Researchers Find Impaired Glucose Tolerance More Likely In Fast Eaters

A Japanese study has found that fast eaters may be at a significantly greater risk of developing impaired glucose tolerance compared to those who eat at a normal speed.

The study, which appeared online last month in the journal Diabetes Research and Clinical Practice, was conducted by researchers at the Institute of Clinical Medicine at the University of Tsukuba. The study involved 172 initially healthy Japanese men and women who were followed over 3 years. Participants were asked to report on various eating habits such as whether they were “fast eaters”, “snacked frequently”, “ate late at night”, “skipped meals”, or “ate out frequently”. Over the course of the study, 39 people developed impaired glucose tolerance (IGT) including 2 who went on to develop diabetes. The only self reported eating habit significantly associated with IGT was fast eating.

Self reported fast eating was associated with 2.47 times increased odds of developing IGT. Adjusting the results for various confounders including age, weight, smoking status, alcohol intake, and family history of diabetes, only marginally reduced the odds ratio to 2.43.

The study comes hot on the heels of a recent New Zealand study that found an increased risk of obesity in women who were fast eaters. Obesity is known to increase insulin resistance and the subsequent risk of developing diabetes however given the link between fast eating and IGT persisted even after adjusting for weight, it is likely that other mechanisms are at play.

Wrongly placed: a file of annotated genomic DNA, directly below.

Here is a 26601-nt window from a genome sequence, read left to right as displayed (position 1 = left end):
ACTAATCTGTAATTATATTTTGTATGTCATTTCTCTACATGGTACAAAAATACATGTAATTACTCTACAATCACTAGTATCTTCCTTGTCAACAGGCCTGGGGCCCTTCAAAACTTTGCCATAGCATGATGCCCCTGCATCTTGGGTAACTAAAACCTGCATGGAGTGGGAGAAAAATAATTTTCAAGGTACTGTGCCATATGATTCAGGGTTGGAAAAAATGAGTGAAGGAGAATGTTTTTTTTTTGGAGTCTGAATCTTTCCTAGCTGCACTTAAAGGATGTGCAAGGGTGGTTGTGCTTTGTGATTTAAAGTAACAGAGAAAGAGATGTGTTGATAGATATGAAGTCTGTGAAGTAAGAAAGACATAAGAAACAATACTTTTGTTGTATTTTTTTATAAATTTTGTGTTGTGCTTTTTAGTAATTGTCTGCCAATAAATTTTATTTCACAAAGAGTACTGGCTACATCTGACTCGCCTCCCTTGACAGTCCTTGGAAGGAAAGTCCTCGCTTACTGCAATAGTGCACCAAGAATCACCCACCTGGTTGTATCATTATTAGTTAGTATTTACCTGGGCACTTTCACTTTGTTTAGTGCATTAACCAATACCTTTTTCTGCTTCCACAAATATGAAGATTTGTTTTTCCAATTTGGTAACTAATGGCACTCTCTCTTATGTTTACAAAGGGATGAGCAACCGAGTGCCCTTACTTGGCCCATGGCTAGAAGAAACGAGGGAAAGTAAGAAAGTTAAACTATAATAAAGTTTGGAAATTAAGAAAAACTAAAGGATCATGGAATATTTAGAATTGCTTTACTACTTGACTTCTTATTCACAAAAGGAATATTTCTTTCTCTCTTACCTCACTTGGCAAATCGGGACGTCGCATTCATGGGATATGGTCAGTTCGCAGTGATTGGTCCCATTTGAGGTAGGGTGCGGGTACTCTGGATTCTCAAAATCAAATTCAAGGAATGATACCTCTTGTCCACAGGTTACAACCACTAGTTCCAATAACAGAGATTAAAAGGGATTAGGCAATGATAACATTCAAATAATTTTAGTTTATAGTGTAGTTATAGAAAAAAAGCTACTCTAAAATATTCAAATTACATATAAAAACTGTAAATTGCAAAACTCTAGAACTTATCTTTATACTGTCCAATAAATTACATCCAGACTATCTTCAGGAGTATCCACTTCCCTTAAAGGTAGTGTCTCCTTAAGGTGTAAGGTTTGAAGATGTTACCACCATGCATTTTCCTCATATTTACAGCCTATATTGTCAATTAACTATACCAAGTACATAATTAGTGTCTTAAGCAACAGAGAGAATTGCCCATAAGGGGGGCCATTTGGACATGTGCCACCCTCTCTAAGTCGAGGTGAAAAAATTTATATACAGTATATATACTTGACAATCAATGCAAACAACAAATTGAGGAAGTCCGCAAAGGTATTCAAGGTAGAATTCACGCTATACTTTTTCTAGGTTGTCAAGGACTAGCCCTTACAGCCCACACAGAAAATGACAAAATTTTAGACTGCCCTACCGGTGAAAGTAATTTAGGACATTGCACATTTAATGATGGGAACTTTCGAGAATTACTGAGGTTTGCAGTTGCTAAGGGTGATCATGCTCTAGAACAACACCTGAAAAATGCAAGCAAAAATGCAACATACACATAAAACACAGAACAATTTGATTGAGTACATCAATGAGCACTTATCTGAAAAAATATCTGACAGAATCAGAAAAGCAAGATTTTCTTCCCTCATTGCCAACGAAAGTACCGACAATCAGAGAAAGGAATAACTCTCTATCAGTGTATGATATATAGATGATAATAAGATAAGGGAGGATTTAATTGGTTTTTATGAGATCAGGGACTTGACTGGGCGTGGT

One possible mechanism is that eating fast may lead to much higher blood glucose levels following meals. Continual spikes in blood glucose may, over time, reduce the effectiveness of insulin in controlling these spikes leading to poorer glycemic control.

Impaired glucose tolerance, which is also considered a type of pre-diabetes, occurs when blood glucose levels are higher than normal following a 2-hour oral glucose tolerance test (OGTT) but below the levels required for a diagnosis of diabetes to be made. A level less than 140 mg/dL after a 2-hour OGTT is considered normal, a level of between 141 mg/dL and 200 mg/dL is indicative of IGT or pre-diabetes, while a level above 200 mg/dL would suggest a diagnosis of full blown diabetes.

Around 15% of adult Americans have impaired glucose tolerance while a further 12% have diabetes.